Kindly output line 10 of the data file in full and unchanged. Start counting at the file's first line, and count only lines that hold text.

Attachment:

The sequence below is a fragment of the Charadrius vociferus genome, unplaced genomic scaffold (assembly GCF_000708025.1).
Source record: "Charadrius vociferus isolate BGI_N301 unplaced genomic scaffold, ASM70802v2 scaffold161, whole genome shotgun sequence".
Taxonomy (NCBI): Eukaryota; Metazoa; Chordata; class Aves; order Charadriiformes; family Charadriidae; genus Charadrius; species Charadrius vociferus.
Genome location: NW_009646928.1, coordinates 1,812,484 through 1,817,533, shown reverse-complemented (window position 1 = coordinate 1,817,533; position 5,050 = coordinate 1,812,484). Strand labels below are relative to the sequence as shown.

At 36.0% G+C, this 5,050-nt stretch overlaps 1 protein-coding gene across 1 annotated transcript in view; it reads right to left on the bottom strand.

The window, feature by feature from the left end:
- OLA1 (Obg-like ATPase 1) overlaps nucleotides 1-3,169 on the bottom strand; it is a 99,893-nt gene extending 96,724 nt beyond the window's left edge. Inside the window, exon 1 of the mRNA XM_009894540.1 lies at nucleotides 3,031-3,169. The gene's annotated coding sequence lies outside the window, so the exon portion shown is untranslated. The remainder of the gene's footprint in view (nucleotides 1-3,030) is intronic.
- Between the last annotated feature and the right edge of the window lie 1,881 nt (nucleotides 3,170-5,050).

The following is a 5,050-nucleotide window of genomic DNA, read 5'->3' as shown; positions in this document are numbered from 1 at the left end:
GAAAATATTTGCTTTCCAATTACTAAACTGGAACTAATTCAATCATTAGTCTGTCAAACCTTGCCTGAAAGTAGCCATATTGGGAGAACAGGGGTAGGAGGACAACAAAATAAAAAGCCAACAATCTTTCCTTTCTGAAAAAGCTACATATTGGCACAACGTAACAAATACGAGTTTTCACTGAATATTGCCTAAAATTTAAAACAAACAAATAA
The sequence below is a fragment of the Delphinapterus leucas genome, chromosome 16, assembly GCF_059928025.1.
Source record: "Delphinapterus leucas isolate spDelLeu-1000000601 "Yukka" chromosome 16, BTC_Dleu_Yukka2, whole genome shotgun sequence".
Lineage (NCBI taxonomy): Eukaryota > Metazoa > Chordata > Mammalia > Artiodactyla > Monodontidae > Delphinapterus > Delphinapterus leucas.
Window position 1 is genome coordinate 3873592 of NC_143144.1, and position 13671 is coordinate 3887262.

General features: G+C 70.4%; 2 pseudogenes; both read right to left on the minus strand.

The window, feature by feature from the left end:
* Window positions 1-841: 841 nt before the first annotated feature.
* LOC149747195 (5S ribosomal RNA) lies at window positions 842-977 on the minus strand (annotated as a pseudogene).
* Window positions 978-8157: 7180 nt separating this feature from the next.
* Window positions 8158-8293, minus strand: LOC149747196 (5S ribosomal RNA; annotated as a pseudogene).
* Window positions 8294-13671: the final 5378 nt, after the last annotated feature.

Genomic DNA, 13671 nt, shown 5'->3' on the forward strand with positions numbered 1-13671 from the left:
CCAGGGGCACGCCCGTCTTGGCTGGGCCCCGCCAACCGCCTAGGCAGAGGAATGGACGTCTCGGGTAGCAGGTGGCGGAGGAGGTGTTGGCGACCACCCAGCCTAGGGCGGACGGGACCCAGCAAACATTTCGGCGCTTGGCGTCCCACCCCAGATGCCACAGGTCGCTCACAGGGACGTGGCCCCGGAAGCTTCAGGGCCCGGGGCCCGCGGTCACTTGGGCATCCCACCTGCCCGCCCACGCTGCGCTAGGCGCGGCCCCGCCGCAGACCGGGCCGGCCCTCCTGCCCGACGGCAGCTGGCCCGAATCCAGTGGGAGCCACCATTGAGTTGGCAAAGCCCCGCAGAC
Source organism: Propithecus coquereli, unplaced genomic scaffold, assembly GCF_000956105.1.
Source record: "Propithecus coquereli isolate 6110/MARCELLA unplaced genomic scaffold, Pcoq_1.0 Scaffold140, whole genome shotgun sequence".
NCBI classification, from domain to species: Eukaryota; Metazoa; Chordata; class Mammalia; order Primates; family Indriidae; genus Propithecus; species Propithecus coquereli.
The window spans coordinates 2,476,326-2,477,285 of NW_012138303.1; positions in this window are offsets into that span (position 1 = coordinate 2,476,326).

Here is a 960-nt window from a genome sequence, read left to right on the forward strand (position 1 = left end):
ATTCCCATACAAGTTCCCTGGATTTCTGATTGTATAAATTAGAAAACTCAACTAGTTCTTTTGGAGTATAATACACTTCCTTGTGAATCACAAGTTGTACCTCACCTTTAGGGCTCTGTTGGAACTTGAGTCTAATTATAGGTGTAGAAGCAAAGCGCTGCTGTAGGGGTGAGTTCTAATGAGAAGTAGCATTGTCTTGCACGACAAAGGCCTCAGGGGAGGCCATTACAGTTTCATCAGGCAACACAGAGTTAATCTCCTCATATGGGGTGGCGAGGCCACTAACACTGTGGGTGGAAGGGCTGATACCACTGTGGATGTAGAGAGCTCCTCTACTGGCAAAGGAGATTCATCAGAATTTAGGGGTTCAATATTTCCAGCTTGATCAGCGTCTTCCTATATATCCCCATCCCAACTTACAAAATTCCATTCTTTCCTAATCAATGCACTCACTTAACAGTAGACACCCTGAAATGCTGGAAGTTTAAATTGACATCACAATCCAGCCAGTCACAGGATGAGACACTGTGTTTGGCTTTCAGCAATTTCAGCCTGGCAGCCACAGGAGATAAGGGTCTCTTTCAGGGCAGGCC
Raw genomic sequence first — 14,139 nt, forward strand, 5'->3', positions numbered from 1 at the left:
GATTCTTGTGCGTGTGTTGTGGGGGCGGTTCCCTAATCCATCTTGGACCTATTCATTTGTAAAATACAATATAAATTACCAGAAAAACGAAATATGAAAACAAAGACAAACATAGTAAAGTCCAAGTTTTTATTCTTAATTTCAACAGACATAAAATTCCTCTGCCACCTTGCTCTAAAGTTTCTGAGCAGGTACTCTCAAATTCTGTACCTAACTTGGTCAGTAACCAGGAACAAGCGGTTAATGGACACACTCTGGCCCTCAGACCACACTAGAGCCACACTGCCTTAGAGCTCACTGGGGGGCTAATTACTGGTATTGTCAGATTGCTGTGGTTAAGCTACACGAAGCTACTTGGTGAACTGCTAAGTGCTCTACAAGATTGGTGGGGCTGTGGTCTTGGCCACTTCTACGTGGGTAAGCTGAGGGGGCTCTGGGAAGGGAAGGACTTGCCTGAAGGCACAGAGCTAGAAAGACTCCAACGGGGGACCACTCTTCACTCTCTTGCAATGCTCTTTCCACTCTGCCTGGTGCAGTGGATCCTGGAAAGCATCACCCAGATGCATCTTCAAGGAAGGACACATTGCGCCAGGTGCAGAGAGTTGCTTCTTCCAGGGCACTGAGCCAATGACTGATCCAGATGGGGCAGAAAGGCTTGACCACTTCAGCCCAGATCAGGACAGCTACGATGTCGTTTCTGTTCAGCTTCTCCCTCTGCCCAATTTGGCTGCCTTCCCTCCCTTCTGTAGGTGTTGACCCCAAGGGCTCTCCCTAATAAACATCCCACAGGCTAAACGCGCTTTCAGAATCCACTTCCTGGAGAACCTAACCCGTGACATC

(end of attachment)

GAAAATATTTGCTTTCCAATTACTAAACTGGAACTAATTCAATCATTAGTCTGTCAAACCTTGCCTGAAAGTAGCCATATTGGGAGAACAGGGGTAGGAGGACAACAAAATAAAAAGCCAACAATCTTTCCTTTCTGAAAAAGCTACATATTGGCACAACGTAACAAATACGAGTTTTCACTGAATATTGCCTAAAATTTAAAACAAACAAATAA